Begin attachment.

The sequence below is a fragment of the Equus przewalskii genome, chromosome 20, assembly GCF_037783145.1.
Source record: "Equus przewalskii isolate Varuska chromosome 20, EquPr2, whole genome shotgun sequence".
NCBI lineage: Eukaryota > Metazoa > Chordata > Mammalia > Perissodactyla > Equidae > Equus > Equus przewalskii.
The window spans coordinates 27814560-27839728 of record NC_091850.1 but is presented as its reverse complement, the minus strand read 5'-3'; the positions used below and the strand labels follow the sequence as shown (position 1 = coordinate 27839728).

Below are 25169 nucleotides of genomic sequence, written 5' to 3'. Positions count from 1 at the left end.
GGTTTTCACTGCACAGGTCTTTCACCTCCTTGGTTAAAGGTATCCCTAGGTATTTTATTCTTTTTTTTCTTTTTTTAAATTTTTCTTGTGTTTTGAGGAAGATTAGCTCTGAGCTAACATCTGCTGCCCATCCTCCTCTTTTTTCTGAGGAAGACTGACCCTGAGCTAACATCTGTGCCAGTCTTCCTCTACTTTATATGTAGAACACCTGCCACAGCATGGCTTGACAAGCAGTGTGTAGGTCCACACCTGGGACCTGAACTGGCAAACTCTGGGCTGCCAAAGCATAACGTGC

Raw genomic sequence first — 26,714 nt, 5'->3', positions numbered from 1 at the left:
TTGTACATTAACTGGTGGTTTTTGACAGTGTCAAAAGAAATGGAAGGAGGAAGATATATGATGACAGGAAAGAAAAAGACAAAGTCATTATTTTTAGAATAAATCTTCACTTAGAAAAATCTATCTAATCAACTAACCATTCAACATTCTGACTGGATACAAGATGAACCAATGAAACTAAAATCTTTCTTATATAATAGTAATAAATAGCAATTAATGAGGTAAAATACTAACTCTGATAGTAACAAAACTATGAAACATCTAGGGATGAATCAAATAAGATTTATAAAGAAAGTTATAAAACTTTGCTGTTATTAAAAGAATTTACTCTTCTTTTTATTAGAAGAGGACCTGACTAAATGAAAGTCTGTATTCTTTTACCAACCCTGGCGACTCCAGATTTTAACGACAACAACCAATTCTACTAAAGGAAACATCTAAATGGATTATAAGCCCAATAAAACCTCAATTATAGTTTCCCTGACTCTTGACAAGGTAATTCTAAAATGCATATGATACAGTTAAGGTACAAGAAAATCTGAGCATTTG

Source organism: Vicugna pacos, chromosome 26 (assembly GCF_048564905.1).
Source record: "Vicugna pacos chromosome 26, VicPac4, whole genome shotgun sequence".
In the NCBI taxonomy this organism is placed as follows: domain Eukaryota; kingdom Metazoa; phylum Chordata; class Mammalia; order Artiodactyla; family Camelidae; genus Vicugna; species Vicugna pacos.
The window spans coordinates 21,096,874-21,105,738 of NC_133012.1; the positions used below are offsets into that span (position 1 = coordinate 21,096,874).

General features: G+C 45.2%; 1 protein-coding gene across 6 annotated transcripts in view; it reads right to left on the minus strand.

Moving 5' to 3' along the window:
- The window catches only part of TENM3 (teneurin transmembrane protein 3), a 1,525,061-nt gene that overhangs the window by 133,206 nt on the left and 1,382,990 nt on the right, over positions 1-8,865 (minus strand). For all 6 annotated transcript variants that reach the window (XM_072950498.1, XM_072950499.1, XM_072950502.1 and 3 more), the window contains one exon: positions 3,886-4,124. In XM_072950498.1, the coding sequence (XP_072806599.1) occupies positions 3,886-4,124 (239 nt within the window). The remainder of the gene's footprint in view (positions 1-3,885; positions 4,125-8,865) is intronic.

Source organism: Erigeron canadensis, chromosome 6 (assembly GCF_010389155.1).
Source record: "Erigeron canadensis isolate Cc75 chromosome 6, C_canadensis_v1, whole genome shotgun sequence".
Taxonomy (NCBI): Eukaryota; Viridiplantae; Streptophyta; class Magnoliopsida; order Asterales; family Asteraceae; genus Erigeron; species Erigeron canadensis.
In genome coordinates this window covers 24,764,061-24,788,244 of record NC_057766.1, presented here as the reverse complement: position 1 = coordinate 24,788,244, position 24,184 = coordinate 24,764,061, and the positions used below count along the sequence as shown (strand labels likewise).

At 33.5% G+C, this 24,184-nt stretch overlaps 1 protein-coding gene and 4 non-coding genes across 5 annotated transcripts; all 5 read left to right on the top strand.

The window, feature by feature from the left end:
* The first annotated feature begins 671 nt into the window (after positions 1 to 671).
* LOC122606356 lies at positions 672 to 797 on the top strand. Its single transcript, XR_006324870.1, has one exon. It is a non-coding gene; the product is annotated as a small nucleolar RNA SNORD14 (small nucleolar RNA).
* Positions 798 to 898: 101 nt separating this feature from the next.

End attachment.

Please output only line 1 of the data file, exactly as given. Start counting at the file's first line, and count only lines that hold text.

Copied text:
The sequence below is a fragment of the Equus przewalskii genome, chromosome 20, assembly GCF_037783145.1.